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Re: bug during print

From: Jim Meyering
Subject: Re: bug during print
Date: Fri, 10 Dec 2010 22:17:02 +0100

[best to keep the list Cc'd, so others can follow along]
Grgur Tokic wrote:
> Hi Jim,
> Thanks a lot for your reply! It finally shed some light on otherwise totally
> confusing situation for me.
> I was doubting that the old version of parted might be an issue but I had
> troubles with linking the libraries with newer versions of parted so I gave
> up on that. I have now managed to install parted 2.2, will that be enough?

It's probably ok.
However, there were several bug fixes between 2.2 and 2.3,
so depending on what you do, ymmv.

> I will try to do the steps you suggested, just to clarify few things. So, if
> I run
> $ parted -s -- /dev/sdd mkpart slop 34s 255s
> $ parted -s -- /dev/sdd mkpart big 256s -34s u MiB p free
> $ env time mkfs.xfs /dev/sdd2
> that will create one big partition close to 3TB, regardless of the slight
> differences in disk sizes between your test disk and my disk? I guess the
> question boils down to my lack of understanding of command line script, and
> I couldn't find similar examples in the documentation.

Yes, the documentation is languishing.  Patches to improve
it would be most welcome.
I learned about the possibility of using "MiB" only recently.

> From what I
> understand "slop" and "big" and merely the names of these partitions, 34s,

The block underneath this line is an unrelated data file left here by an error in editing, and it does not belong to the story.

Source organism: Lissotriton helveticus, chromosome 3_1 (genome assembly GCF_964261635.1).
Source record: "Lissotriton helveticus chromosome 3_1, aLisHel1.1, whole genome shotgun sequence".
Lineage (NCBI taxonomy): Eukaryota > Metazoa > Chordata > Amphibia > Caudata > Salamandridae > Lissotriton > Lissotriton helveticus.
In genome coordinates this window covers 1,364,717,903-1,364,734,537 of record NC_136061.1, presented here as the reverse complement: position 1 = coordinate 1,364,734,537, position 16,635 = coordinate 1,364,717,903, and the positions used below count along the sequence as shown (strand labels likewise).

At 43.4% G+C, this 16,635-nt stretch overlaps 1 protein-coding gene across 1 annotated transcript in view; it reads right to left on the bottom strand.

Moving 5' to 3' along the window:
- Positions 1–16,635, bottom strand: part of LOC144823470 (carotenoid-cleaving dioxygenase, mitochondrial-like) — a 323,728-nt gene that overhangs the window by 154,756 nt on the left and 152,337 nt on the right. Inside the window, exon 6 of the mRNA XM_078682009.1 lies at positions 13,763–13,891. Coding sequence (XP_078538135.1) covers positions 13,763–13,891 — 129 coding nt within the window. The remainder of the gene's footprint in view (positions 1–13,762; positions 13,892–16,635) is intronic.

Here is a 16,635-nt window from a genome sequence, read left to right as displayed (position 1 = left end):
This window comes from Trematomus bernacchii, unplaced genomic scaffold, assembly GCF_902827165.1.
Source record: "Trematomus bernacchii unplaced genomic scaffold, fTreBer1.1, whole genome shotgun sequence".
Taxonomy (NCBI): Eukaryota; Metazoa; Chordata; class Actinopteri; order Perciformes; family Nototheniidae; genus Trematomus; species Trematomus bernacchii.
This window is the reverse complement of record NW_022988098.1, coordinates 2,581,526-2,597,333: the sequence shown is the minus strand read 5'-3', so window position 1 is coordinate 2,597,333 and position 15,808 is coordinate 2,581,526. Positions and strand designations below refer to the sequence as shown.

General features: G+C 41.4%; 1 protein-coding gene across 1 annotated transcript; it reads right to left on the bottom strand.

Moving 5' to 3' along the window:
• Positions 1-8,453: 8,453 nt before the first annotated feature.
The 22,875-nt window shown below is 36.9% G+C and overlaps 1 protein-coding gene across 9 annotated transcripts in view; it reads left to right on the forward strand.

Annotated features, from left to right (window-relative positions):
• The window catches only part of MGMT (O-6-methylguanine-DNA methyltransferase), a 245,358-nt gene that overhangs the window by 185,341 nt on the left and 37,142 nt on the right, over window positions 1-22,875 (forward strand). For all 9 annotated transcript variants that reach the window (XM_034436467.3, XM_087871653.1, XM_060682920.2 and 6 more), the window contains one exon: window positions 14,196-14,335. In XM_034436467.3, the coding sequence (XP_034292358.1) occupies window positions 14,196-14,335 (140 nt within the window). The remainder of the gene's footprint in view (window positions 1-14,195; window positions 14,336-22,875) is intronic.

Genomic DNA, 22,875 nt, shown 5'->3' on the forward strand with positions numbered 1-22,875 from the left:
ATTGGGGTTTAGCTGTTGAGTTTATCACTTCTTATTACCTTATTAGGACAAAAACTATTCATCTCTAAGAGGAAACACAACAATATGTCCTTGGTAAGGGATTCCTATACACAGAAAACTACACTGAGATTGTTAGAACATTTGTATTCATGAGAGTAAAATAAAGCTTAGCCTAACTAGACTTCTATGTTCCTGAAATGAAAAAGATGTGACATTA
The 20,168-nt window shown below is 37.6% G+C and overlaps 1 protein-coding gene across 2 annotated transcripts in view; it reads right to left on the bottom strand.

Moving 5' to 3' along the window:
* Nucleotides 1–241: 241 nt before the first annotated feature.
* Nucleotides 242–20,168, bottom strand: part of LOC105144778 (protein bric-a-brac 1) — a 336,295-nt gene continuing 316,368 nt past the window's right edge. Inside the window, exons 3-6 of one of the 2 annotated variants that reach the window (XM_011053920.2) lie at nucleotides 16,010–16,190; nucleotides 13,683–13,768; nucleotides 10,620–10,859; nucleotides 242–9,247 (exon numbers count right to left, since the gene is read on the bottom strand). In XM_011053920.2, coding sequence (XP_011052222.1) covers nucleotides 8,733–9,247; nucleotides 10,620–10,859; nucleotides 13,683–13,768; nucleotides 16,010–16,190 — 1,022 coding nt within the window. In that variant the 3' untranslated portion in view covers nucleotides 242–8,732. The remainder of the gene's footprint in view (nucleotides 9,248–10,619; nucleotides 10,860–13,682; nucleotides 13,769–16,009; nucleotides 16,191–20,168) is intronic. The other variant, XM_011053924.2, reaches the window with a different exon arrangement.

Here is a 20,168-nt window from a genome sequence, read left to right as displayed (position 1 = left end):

> 255s... etc. are the sectors, and -34s means it goes to 34 sectors before
> the end of the disk?


> What about the rest: --, u, Mib, p, free? Print the
> partitions in MB?

The "u MiB p free" command is an idiom telling parted to display
the partition table (and "free" space) in units ("u") of Mebibytes ("MiB").

> Since I have some bad partitions on the disk, I guess I have to first delete
> the partition tables. I was previously doing

I was presuming you had no useful data on the disk.
If that is true, then you can tell parted to lay down
an empty GPT partition table like this:

    parted -s /dev/sdd mklabel

Then run the other parted commands listed above.

> $ dd if=/dev/zero bs=512 count=512 of=/dev/sdd
> And to delete the secondary gpt header (5858969760 = 16065*364704)
> $ dd if=/dev/zero bs=512 seek=5858969760 of=/dev/sdd
> but does that change now that you remarked that the buffer size is probably

I don't know your disk's logical sector size.
The commands I gave were calculated assuming it's 4096B, like mine:
To find out, look at the output from your "print" (aka "p") command.

>     Sector size (logical/physical): 4096B/4096B

The logical sector size is that first number.

> 4096B? Did I damage the disk somehow by using the above command previously?
> Is that the reason for reporting bad blocks?

You say "bad partitions" above, and here you say "bad blocks".
If you have seen diagnostics, please include them verbatim,
so we'll know what you're talking about.

> Is there any drawback of using xfs compared to ext3? The reason I was using

Sure.  There are always pros and cons and "it depends" qualifications.
For some workloads, XFS will be a little slower.

> ext3 is just my lack of knowledge, I didn't even know xfs existed.
> I am sorry for troubling you with so many questions, it's just that my
> frustration with this is boiling for months and you have now given me some
> light at the end of the tunnel. I really appreciate your help!
> Best regards,
> Grgur

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